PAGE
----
House GOP And The Budget: It's Not My Job
I wanted to post this right after the House GOP retreat last month, but decided to wait because I might have been overreacting.
Now, however, the proof is indisputable: Even though they are in the majority in the House and make a great deal of noise about being part of the policy-making process, Republicans have clearly now abdicated all responsibility when it comes to the federal budget and simply decided it's someone else's job.
Consider the following:
1. After failing miserably on the fiscal cliff (remember the abortive Plan B?), House Speaker John Boehner (R-OH) announced that it was now up to the Senate to deal with the situation.
2. Boehner also announced that he will no longer negotiate directly with the president on anything having to do with the budget. He reiterated that again this week when he said at a press conference that he now was going to let the Senate go first because, whenever he negotiated directly with this president it was his "rear end that got burnt.”
3. Immediately after the GOP retreat, House Republicans came up with a scheme to avoid having to vote on the debt ceiling by making believe it doesn't exist. But Boehner then insisted that the most important part of that same No Budget No Pay legislation is that it would require someone else -- the Senate -- to do something, that is, to adopt a budget for fiscal 2014. Boehner made this statement even though each house house just passing its own budget -- which is No Budget No Pay requires, is the equivalent of Congress not agreeing to anything and, therefore, is largely meaningless.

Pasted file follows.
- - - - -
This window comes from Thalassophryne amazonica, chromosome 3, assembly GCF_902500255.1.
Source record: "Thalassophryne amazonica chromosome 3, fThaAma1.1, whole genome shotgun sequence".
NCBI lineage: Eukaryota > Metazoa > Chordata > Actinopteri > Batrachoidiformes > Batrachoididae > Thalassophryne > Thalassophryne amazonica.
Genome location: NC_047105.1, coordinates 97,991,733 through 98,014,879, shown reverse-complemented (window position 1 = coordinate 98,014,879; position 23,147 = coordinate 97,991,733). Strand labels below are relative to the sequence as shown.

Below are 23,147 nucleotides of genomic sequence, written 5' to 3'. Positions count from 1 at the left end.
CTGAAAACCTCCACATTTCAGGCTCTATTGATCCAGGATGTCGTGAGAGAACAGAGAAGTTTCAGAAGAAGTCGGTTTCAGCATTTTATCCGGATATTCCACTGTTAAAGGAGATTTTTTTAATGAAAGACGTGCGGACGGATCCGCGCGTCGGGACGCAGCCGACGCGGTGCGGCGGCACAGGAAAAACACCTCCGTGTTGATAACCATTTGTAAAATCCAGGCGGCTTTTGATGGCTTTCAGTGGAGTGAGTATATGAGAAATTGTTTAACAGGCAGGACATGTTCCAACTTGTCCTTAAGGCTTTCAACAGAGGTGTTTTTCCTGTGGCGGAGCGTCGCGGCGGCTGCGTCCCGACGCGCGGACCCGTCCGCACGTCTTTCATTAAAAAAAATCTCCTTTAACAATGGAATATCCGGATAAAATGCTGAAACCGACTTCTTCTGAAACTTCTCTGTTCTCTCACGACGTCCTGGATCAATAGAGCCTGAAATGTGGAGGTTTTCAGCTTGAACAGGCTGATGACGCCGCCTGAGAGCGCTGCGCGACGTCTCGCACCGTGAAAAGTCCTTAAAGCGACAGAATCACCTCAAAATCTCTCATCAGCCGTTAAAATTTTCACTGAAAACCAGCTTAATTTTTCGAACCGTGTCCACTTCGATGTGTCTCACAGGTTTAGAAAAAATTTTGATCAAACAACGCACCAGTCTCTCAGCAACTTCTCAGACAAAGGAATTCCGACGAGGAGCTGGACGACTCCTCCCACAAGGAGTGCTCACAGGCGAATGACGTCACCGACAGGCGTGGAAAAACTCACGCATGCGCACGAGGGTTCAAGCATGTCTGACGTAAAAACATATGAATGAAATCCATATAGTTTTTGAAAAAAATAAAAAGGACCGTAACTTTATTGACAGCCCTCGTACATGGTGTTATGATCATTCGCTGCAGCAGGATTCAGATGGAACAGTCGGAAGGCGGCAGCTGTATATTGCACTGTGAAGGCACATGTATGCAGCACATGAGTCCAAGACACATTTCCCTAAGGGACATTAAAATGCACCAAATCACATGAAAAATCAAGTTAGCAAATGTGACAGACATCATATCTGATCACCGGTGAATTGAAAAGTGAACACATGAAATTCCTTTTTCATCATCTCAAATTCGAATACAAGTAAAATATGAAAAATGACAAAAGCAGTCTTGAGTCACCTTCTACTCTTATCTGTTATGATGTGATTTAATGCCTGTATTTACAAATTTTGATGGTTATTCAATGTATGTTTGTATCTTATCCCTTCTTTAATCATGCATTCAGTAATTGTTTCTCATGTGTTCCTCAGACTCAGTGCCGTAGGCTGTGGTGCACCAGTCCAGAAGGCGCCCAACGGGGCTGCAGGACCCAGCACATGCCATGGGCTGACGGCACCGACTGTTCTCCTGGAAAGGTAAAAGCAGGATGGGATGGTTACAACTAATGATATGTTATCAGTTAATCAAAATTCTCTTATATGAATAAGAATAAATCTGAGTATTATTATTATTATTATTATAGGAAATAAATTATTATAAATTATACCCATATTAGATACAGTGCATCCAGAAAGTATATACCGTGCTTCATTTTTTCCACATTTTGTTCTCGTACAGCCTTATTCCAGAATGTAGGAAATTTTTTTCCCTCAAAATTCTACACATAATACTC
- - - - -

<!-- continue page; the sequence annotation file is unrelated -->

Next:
4. The House GOP then adopted legislation that requires the White House to declare when it will balance the budget. This fiscal equivalent of announcing a timetable for the withdrawal of troops -- something the GOP always vehemently opposes when it comes to the Pentagon -- follows last year's Paul Ryan (R-WI) plan that didn't balance the budget for 25 years.
5. House Republicans continue to try to blame the Obama administration for the sequester even though more than 75 percent of them voted in favor of it.
6. Last Wednesday, as reported in The Hill by Erik Wasson and Molly K. Hooper,House Republicans told the Senate that it was up to it to stop the sequester from occurring on March 1.
7. The Hill also reported last week in a story by Russell Berman that Boehner said it was up to the Senate to consider what the president proposed in his State of the Union Address. The exact quote was "...it must start in the part of Congress controlled by his own political party."